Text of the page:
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Entry 656, on 2007-12-10 at 18:13:01 (Rating 3, Skepticism)
If you have read many of my blog entries you will know that I have a rather skeptical way of thinking about the world. But its yoo easy to treat everything skeptically so I make sure I am exposed to the other side of the argument as well. One way I do this is to listen to the "Skeptiko" podcast, and initially it was quite worthwhile. Unfortunately the person running it has become increasingly unreasonable and out of touch with reality and it has almost got to the point now where its painful to listen to (actually it has reached that point).
The latest Skeptiko podcast was a rant by the host, Alex Tsakiris, about how narrow minded skeptics are because they won't believe what he believes. It has become increasingly obvious over the months I've listened that Tsakiris believes in some sort of supernatural mind or soul and the associated phenomena of life after death, NDEs, psychic phenomena, etc.
I've pointed out in previous blog entries that its possible to prove any belief if you are selective with the data. Tsakiris is very good at picking a few research projects which superficially support his point of view, ignoring possible flaws in that research, and ignoring the fact that the bulk of evidence doesn't support his ideas. He also uses a lot of anecdotal evidence and makes sweeping and unsupported statements about his opponents.
Some areas of research are quite difficult to perform without biases and subtle errors influencing the results. Even if there is no obvious reason why a particular study is wrong we should probably accept that is likely to be flawed if it contradicts most of the other studies. We shouldn't absolutely reject it, and no true skeptic ever would, even if they rubbish certain beliefs they will revise that rejection if new evidence appears.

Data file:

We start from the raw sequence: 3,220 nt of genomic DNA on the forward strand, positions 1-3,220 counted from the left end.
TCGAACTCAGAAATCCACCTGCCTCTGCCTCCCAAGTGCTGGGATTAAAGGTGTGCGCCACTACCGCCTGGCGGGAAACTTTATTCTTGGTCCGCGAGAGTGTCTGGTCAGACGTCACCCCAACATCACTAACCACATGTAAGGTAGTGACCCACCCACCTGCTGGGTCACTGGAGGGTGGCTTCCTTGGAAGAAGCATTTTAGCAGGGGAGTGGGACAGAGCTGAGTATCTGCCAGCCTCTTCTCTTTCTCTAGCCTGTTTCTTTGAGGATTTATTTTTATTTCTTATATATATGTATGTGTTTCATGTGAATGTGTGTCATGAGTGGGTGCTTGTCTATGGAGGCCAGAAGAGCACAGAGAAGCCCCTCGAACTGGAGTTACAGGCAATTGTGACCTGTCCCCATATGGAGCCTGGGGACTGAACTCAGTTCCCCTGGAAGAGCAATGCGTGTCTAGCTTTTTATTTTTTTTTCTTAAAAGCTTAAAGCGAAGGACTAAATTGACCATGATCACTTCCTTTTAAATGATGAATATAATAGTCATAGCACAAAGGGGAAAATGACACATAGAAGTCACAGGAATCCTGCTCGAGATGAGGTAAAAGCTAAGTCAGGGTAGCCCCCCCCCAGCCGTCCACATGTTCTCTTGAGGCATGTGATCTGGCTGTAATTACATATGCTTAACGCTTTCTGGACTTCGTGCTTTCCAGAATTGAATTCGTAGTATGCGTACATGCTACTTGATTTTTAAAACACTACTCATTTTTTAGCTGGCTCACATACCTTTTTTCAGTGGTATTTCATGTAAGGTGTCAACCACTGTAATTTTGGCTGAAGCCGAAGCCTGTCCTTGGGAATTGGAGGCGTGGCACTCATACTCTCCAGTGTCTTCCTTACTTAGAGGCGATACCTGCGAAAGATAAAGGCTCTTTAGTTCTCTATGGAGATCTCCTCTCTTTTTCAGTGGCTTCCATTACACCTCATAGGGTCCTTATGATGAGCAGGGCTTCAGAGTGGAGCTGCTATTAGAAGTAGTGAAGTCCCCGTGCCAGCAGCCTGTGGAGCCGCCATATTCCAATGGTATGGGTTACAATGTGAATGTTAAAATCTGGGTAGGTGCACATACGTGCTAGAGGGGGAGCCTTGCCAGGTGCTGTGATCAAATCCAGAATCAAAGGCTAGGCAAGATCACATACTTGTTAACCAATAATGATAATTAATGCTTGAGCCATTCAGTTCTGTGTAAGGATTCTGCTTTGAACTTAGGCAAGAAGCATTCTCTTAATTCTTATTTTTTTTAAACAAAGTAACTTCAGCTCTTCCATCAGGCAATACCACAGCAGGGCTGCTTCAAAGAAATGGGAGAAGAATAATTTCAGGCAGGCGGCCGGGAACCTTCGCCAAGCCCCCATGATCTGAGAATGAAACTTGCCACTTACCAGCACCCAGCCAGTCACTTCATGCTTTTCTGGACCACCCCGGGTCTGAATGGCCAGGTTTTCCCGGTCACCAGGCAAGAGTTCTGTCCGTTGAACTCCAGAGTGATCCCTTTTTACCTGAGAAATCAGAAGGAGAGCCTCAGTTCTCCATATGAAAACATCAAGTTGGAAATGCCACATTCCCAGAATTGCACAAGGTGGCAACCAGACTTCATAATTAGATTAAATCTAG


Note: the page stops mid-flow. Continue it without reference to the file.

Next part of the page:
But the critical thing is that the good new evidence never does appear. Even after many years of paranormal research we are really no closer to finding anything definitive. That doesn't prove the paranormal is false but it is strongly indicative of that probability.
I have a general that rule I apply to people who support unlikely claims: if they resort to proposing a global conspiracy against them I generally start thinking something like "this is the last resort of someone whose beliefs have been rejected by real research". And yes, in the current episode Tsakiris does propose a global conspiracy by skeptics and the scientific establishment. I'm not saying that conspiracies don't exist but I am saying they tend to indicate a weak argument supporting the underlying claim.
So I guess I will continue to listen to Skeptiko (yes I know I've made similar comments before) just for balance but I think the skeptical pain is just going to increase!
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